BY: EDWARD KEALY
The National Football League (“NFL”) is dealing with a particularly challenging issue regarding the recent bounty scandal and the New Orleans Saints. The Saints have been cited by the league for instituting a bounty program in which their players were allegedly financially incentivized to try and knock opposing players out of games. The National Football League claims that that an extensive investigation has led to the discovery of a bounty program being run within the Saints organization, more specifically, by its defense. The bounty system that the Saints instituted is a violation of NFL rules, but also implicates the Collective Bargaining Agreement (CBA), particularly in relation to the salary cap.
The League has begun disciplining the Saints organization and various members within it. The punishments include, among others, a fine of $500,000 against the Saints’ organization and forfeiture of draft picks in the second round for both the 2012 and 2013 drafts. Additionally, Head coach Sean Payton is suspended for the entire 2012 season and former defensive coordinator Gregg Williams is suspended indefinitely. Given the severity of these penalties, one may wonder what the League’s authority over such matters are and how much discretion they have in their rulings.
The NFL possesses broad discretionary power regarding punishment for situations such as this. Rule 17(2) of the NFL Rule Book lists “Extraordinary Unfair Acts.” Article 1 of this section outlines the Commissioner’s broad authority in investigating and taking disciplinary action under circumstances that he deems to be “so extraordinarily unfair or outside the accepted tactics encountered in professional football that such action has a major effect on the result of the game.” Article 3 then describes “Penalties For Unfair Acts.” Specifically, the Commissioner’s powers include “the imposition of monetary fines and draft-choice forfeitures” and “suspension of persons involved in unfair acts.”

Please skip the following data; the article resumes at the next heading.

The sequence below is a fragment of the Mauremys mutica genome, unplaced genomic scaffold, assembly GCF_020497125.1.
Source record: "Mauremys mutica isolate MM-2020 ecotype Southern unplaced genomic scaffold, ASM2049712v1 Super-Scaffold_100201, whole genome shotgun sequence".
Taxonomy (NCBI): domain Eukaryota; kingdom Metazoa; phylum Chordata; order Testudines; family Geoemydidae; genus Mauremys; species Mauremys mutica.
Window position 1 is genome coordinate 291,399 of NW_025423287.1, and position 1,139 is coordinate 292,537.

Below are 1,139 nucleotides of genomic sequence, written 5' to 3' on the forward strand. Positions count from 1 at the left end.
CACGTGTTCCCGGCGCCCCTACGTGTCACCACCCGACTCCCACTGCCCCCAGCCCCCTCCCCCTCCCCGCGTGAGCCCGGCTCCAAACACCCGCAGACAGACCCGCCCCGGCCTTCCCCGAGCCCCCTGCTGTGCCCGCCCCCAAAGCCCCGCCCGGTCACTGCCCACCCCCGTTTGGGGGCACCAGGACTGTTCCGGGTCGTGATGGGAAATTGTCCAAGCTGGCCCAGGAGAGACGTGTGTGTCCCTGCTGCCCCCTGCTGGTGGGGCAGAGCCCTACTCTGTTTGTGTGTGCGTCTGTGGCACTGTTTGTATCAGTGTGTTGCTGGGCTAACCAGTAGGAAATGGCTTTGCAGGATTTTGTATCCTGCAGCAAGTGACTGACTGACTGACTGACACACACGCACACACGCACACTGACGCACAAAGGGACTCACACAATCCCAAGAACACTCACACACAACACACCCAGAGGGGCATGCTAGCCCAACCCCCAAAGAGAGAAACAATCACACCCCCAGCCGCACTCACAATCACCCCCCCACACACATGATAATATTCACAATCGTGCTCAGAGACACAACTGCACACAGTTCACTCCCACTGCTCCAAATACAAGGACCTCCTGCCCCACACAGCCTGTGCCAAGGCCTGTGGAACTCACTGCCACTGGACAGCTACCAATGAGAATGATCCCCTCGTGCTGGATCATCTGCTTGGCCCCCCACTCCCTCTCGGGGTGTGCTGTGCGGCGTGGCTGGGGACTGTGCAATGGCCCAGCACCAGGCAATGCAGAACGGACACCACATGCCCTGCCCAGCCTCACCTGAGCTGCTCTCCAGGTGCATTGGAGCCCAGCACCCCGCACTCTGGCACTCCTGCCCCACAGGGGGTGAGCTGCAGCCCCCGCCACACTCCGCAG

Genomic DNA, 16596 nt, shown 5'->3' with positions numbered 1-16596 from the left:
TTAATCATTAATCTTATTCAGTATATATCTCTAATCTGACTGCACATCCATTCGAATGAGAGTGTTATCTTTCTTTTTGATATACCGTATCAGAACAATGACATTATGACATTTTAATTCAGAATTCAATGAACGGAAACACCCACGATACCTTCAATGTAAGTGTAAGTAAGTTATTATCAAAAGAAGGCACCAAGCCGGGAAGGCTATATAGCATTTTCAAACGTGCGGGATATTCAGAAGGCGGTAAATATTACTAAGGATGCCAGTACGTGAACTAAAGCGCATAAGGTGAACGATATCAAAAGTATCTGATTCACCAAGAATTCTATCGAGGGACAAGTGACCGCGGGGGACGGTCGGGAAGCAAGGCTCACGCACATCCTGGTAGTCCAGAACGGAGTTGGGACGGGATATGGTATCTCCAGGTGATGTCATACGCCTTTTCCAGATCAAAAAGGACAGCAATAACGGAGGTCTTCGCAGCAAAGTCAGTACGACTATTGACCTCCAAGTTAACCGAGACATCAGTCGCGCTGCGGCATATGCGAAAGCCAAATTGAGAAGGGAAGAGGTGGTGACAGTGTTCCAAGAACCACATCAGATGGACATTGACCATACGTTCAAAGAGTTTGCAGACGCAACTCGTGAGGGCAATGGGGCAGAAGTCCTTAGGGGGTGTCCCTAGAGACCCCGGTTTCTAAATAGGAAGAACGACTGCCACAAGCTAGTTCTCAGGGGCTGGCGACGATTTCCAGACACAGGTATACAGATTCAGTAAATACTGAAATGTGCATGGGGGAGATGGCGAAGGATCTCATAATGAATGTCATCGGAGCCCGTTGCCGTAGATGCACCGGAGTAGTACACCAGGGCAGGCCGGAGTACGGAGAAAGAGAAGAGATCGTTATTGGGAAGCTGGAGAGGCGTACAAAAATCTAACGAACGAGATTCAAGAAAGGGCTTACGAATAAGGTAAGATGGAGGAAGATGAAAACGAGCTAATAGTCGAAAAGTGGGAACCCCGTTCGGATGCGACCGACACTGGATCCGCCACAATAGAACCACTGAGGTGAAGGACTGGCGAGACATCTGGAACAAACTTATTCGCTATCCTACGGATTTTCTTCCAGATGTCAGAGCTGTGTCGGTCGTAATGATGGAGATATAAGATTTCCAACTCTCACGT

Another issue with the bounty system is its salary cap implications. In general, every contract and the consideration paid under each player contract, implicates the salary cap of a team. In order to maintain a level playing field, teams must comply with the salary cap under the CBA. As a result, the money paid related to programs like the Saints’ bounty system is additional consideration paid to players but is not reported in terms of their salary cap. Article 13 of the CBA discusses Salary Cap Accounting Rules and section 6(c) discusses the role of incentives and performance-based payments and how they relate to the team’s Salary Cap. 13(6)(c)(i) states: “Any and all incentive amounts, including but not limited to performance bonuses, shall be included in Team Salary if they are ‘likely to be earned’…” Subsection (ii) states, “[a]t the end of a season, if performance bonuses actually earned resulted in a Club paying Salary in excess of the Salary Cap, then the amount by which the Club exceeded the Salary Cap as a result of such actually paid performance bonuses shall be subtracted from the Club’s Team Salary for the next League Year.
Article 14 discusses the enforcement of the salary cap. Article 14(1) states:
“A Club (or a Club Affiliate) and a player (or a Player Affiliate or player agent) may not, at any time, enter into undisclosed agreements of any kind, express or implied, oral or written, or promises, undertakings, representations, commitments, inducements, assurances of intent, or understandings of any kind: (a) involving consideration of any kind to be paid, furnished or made available or guaranteed to the player, or Player Affiliate, by the Club or Club Affiliate either prior to, during, or after the term of the Player Contract…”
The CBA goes into extensive detail about conduct aimed simply at circumventing the salary cap. Article 14 not only proscribes this type of conduct, but also sets out both specific and harsh sanctions. The type of conduct engaged in by the Saints’ organization is clearly proscribed by various rules governing the NFL. Based on the nature of these violations and their implications of both the actual gameplay as well as the rules outlined in the CBA, it is no surprise that the League has been swift in its discipline and will continue to investigate this matter to the fullest extent possible.
 NFL announces management discipline in Saints’ ‘bounty’ matter, NFL, http://www.nfl.com/news/story/09000d5d827c15b2/article/nfl-announces-management-discipline-in-saints-bounty-matter (last visited Mar. 22, 2012).
 2011 Official Playing Rules and Casebook of the National Football League 102 http://static.nfl.com/static/content/public/image/rulebook/pdfs/2011_Rule_Book.pdf
 NFL Collective Bargaining Agreement 90 (Aug. 4, 2011), http://images.nflplayers.com/mediaResources/files/PDFs/General/2011_Final_CBA_Searchable.pdf
 Id. at 96.
 Id. at 109.